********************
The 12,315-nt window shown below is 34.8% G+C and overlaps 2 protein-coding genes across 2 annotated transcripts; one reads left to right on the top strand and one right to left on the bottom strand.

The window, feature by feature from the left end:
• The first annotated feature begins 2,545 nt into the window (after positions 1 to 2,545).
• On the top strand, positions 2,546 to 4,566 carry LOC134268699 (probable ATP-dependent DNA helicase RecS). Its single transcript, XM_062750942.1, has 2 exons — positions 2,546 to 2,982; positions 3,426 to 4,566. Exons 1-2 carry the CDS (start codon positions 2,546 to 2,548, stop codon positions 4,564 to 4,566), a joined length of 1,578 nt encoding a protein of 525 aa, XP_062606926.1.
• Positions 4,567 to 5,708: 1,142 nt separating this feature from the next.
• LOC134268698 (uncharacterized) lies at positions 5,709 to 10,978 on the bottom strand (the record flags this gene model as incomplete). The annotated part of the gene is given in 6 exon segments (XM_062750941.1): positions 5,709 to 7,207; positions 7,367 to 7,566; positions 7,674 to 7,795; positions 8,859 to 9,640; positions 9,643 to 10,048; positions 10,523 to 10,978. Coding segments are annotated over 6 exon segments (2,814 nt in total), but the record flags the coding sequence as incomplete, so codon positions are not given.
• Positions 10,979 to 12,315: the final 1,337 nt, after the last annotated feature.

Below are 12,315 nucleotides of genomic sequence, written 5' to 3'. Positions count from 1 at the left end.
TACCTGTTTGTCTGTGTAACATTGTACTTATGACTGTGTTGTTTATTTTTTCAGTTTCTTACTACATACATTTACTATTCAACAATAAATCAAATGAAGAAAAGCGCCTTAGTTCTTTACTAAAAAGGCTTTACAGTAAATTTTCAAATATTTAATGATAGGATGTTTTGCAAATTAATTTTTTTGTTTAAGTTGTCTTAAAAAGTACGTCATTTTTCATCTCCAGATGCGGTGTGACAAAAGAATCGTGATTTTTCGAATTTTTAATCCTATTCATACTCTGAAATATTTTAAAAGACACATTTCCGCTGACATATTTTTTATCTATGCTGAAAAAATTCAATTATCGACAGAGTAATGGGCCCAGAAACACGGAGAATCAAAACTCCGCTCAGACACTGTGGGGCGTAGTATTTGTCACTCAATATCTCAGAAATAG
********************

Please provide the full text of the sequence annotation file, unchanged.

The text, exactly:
The 12,315-nt window shown below is 34.8% G+C and overlaps 2 protein-coding genes across 2 annotated transcripts; one reads left to right on the top strand and one right to left on the bottom strand.

The window, feature by feature from the left end:
• The first annotated feature begins 2,545 nt into the window (after positions 1 to 2,545).
• On the top strand, positions 2,546 to 4,566 carry LOC134268699 (probable ATP-dependent DNA helicase RecS). Its single transcript, XM_062750942.1, has 2 exons — positions 2,546 to 2,982; positions 3,426 to 4,566. Exons 1-2 carry the CDS (start codon positions 2,546 to 2,548, stop codon positions 4,564 to 4,566), a joined length of 1,578 nt encoding a protein of 525 aa, XP_062606926.1.
• Positions 4,567 to 5,708: 1,142 nt separating this feature from the next.
• LOC134268698 (uncharacterized) lies at positions 5,709 to 10,978 on the bottom strand (the record flags this gene model as incomplete). The annotated part of the gene is given in 6 exon segments (XM_062750941.1): positions 5,709 to 7,207; positions 7,367 to 7,566; positions 7,674 to 7,795; positions 8,859 to 9,640; positions 9,643 to 10,048; positions 10,523 to 10,978. Coding segments are annotated over 6 exon segments (2,814 nt in total), but the record flags the coding sequence as incomplete, so codon positions are not given.
• Positions 10,979 to 12,315: the final 1,337 nt, after the last annotated feature.

Below are 12,315 nucleotides of genomic sequence, written 5' to 3'. Positions count from 1 at the left end.
TACCTGTTTGTCTGTGTAACATTGTACTTATGACTGTGTTGTTTATTTTTTCAGTTTCTTACTACATACATTTACTATTCAACAATAAATCAAATGAAGAAAAGCGCCTTAGTTCTTTACTAAAAAGGCTTTACAGTAAATTTTCAAATATTTAATGATAGGATGTTTTGCAAATTAATTTTTTTGTTTAAGTTGTCTTAAAAAGTACGTCATTTTTCATCTCCAGATGCGGTGTGACAAAAGAATCGTGATTTTTCGAATTTTTAATCCTATTCATACTCTGAAATATTTTAAAAGACACATTTCCGCTGACATATTTTTTATCTATGCTGAAAAAATTCAATTATCGACAGAGTAATGGGCCCAGAAACACGGAGAATCAAAACTCCGCTCAGACACTGTGGGGCGTAGTATTTGTCACTCAATATCTCAGAAATAG